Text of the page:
Early Learning and Childcare Statistics 2017

The Care Inspectorate has today published early learning and childcare statistics for Scotland, showing the availability and quality of early learning and childcare for children and families across the country.

The publication includes information about childminders, playgroups, out of school care and different kinds of nurseries.

The figures, which cover 2017, show that the number of children registered with early learning and childcare services has increased again.

A total of 253,280 children were registered at 31 December 2017, an increase of 0.4% from 252,200 children registered in 2016.

However while the overall quality of services remains high, there was a slight change in the way children accessed early learning and childcare services.

At 31 December 2017 there were 9,127 registered early learning and childcare services in Scotland (3,701 daycare of children services and 5,426 childminding services) a decrease of 2.9% compared to 2016.

The drop of 4.3% in the number of childminders (243 fewer services) was in large part due to a reduction in the number of new services registering in 2017.

In 2017, there were 477 new childminding services registered compared to 592 in 2016. The small decrease in the number of daycare of children services (32 fewer services) was mainly due to a decrease in the number of playgroups.

The overall capacity in early learning and childcare services decreased slightly by 0.2%, from 200,190 in 2016 to 199,869 registered places available at 31 December 2017.

Total capacity in childminding services decreased while capacity in daycare of children services increased in 2017. The increase in daycare of children places was due to an increase in capacity in nurseries and out of school care services.

Gordon Weir, interim chief executive of the Care Inspectorate said: “High quality early learning and childcare benefits children across Scotland. It helps them to have the best start in life and supports them in their learning journey throughout school and beyond.

“It also provides a crucial service for families and can support parents to access employment or training early learning and childcare can play a key role in reducing the poverty-related attainment gap.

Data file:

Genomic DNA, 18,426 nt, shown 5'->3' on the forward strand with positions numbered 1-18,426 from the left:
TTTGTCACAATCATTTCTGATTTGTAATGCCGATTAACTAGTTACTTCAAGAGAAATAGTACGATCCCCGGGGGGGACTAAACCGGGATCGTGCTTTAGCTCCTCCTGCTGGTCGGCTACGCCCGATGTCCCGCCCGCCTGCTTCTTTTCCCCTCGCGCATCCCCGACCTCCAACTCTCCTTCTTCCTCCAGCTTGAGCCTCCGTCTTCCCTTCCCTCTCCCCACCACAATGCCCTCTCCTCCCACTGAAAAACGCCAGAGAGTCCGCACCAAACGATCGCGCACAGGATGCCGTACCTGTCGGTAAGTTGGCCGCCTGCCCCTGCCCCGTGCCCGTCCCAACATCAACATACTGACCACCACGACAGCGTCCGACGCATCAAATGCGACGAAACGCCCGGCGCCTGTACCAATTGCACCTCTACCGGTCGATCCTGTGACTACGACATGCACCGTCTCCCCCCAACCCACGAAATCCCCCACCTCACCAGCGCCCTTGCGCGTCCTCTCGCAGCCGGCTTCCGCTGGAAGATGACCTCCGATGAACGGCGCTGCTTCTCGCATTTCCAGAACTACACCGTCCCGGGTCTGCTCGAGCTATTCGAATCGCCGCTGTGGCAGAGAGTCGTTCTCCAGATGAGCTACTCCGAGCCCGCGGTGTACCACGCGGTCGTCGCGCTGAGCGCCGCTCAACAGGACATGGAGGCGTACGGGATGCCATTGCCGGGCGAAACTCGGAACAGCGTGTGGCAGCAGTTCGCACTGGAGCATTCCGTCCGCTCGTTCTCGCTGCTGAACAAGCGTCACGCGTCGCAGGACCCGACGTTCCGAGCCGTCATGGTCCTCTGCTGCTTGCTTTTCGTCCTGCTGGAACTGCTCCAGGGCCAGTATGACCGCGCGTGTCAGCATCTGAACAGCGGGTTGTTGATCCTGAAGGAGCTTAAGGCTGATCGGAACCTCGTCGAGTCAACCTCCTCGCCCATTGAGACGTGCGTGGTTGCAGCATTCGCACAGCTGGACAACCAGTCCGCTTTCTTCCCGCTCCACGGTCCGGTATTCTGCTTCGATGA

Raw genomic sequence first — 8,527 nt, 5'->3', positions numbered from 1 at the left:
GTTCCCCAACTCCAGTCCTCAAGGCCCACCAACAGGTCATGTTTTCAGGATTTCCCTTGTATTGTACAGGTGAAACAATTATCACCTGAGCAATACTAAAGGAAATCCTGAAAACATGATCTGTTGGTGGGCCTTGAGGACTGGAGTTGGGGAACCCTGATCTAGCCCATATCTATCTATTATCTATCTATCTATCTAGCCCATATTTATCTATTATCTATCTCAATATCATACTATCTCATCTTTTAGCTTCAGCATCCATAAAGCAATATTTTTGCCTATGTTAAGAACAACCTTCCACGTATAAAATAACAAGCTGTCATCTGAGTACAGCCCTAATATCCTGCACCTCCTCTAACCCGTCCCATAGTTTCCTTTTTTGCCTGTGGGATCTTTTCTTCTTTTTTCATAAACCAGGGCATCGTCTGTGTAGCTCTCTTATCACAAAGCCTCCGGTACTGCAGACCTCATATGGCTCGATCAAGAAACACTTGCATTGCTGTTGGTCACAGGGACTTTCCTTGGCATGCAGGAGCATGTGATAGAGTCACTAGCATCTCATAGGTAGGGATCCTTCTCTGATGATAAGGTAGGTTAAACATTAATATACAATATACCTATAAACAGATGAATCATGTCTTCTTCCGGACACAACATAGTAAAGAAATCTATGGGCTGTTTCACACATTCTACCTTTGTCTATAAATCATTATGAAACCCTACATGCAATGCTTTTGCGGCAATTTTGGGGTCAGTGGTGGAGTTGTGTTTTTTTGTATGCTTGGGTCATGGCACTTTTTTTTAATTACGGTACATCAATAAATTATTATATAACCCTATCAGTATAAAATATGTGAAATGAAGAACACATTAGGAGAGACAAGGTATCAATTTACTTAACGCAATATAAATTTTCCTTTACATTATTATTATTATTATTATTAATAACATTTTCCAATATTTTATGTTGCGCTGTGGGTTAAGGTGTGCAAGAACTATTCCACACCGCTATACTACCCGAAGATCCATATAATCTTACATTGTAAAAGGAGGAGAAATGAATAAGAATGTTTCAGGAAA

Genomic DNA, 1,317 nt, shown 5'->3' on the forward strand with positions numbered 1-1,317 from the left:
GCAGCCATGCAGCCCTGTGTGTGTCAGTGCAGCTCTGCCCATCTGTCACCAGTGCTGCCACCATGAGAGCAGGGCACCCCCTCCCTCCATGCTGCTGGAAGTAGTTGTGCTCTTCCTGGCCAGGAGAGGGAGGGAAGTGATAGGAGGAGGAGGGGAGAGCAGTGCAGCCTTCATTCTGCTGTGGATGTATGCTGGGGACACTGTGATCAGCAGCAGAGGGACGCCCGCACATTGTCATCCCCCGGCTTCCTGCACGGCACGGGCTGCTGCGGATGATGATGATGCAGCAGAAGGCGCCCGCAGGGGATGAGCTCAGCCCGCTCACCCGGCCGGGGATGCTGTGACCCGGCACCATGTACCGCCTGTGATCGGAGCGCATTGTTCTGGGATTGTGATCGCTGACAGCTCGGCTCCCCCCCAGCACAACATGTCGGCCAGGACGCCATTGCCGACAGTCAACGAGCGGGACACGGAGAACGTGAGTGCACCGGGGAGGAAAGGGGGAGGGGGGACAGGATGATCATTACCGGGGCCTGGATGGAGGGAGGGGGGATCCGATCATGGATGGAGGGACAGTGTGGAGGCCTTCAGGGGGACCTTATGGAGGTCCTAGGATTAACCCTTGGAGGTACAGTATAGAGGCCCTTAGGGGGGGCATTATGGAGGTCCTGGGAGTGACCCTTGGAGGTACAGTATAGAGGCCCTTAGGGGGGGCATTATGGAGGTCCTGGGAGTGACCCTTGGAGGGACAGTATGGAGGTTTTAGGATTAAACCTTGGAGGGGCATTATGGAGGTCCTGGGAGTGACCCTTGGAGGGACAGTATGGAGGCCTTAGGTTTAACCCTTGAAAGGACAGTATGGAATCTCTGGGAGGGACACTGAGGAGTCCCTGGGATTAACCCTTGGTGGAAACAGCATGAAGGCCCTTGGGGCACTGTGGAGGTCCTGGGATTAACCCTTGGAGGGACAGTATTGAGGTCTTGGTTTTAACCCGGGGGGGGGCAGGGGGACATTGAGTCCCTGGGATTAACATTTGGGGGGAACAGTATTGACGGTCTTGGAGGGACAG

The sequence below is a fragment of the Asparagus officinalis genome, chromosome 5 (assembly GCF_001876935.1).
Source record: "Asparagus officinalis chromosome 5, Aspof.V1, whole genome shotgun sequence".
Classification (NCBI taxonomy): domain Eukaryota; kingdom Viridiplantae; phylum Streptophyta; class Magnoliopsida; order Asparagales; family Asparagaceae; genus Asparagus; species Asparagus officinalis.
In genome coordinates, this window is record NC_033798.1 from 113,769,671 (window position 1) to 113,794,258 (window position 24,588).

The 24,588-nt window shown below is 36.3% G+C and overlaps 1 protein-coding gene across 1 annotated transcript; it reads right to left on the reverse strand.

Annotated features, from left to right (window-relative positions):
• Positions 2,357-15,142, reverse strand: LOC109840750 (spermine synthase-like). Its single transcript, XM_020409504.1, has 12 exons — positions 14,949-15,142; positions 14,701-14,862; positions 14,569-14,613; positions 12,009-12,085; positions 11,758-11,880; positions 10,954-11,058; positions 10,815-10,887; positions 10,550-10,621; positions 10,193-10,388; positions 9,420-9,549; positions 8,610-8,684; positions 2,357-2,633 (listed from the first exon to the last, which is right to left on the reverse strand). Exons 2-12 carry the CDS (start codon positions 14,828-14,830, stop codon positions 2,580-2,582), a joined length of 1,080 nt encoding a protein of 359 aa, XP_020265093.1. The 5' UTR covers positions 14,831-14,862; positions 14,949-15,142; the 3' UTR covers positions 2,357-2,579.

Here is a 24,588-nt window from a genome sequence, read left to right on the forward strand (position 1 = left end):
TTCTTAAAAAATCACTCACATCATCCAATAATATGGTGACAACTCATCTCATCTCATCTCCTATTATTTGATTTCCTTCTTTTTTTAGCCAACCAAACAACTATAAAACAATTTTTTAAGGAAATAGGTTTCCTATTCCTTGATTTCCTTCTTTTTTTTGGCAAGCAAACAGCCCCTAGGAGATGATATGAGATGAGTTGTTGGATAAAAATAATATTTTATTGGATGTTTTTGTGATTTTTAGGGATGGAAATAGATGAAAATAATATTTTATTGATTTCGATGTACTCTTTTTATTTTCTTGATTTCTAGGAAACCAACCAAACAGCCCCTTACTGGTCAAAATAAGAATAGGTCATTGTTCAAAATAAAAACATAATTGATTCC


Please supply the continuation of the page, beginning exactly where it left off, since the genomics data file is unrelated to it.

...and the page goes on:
“The Care Inspectorate’s job is to ensure that early learning and childcare is high quality, meets children’s needs and respects their rights.

“We see examples of excellent early learning and childcare services across the local authority, voluntary and private sectors in all parts of Scotland, with many services operating at the very highest levels of quality.

“We are pleased to note the quality of services remained high overall with 92.1% of childminders and 88.3% of daycare of children services found to operating at a level of good or better for all quality themes. This represents a slight increase compared to 2016, when 91.8% of childminders and 87.6% of daycare services were achieving this standard.”

Today’s report shows the proportions of childminders and daycare of children services with all quality themes found to be weak or unsatisfactory remained very low.

In general, childminders and nurseries had higher evaluations than out of school care or playgroups, while children and family centres consistently had the best evaluations of all early learning and childcare service types.

Nurseries provided by local authorities achieved the highest evaluations compared to those operated by other sectors. 94.5% of local authority nursery services were found to be good or better in all quality themes, ahead of voluntary/not for profit services (88.2%) and private nurseries (81.5%).

The full report is available here.